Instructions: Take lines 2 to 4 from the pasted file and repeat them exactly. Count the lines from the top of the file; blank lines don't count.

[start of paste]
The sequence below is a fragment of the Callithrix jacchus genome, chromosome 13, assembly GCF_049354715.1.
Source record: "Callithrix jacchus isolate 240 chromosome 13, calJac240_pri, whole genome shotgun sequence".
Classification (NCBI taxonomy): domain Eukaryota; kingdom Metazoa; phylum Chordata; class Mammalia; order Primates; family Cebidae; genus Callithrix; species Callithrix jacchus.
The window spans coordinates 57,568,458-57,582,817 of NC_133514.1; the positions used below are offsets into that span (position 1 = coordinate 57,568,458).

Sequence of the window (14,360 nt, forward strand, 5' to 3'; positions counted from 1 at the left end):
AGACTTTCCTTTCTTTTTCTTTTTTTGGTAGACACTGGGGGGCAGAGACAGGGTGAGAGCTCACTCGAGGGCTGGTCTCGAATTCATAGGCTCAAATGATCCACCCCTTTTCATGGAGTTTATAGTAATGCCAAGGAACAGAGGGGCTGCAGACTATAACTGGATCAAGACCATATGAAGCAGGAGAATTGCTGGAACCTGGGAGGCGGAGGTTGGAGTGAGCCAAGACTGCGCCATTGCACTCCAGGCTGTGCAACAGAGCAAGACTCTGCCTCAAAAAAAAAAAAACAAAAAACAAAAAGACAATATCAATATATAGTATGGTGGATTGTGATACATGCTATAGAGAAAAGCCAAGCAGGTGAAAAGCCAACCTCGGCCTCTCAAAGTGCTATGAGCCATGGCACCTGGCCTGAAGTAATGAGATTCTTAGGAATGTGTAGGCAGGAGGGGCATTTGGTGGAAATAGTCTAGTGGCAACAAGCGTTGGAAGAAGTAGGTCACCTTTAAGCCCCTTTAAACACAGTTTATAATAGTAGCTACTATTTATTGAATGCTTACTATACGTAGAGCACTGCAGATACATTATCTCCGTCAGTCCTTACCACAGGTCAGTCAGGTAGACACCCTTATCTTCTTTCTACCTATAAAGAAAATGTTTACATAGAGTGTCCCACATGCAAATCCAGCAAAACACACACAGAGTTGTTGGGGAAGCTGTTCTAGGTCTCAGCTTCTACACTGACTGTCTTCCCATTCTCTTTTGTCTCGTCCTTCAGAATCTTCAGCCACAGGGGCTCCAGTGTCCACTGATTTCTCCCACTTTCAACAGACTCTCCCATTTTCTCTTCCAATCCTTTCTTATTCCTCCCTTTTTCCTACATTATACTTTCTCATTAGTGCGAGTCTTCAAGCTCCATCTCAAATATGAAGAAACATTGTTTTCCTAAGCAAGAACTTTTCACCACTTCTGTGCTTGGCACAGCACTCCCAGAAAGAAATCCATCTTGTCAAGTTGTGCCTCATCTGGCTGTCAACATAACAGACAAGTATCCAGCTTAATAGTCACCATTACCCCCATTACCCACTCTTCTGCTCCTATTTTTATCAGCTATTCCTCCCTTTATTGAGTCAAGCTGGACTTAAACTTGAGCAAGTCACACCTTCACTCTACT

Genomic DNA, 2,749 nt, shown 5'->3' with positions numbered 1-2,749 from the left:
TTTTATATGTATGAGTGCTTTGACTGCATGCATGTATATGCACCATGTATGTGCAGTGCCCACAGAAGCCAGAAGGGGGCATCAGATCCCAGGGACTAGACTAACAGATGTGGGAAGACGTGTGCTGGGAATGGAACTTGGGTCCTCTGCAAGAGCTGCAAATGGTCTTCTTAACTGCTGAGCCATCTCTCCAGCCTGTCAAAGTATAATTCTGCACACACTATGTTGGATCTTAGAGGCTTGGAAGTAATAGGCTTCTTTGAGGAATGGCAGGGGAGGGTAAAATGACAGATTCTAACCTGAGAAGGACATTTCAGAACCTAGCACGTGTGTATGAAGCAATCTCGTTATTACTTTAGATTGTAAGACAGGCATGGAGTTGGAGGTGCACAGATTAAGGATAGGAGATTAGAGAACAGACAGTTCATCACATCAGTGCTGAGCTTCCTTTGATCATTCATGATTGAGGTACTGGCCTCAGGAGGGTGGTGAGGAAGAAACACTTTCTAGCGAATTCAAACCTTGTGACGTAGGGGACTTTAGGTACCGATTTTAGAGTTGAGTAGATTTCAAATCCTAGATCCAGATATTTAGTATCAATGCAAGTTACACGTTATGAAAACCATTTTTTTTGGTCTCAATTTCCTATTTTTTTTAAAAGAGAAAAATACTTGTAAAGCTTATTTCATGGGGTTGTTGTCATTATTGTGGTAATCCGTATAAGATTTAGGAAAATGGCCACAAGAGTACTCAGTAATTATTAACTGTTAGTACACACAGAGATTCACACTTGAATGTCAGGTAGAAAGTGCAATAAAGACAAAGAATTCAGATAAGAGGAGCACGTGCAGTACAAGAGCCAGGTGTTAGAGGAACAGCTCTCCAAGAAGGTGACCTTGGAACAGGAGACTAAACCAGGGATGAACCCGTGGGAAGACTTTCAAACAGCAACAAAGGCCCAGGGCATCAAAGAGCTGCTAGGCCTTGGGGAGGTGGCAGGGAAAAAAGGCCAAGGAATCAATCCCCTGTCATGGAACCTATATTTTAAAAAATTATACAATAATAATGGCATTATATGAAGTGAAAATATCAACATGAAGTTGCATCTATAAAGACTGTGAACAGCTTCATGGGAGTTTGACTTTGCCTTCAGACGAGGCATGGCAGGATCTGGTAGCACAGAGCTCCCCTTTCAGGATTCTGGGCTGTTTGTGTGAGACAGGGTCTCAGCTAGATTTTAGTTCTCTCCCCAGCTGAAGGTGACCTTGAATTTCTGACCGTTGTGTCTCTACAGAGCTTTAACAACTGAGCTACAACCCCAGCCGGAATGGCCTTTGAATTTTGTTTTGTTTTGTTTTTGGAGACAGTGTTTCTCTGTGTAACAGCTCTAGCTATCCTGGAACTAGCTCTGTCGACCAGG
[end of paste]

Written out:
Source record: "Callithrix jacchus isolate 240 chromosome 13, calJac240_pri, whole genome shotgun sequence".
Classification (NCBI taxonomy): domain Eukaryota; kingdom Metazoa; phylum Chordata; class Mammalia; order Primates; family Cebidae; genus Callithrix; species Callithrix jacchus.
The window spans coordinates 57,568,458-57,582,817 of NC_133514.1; the positions used below are offsets into that span (position 1 = coordinate 57,568,458).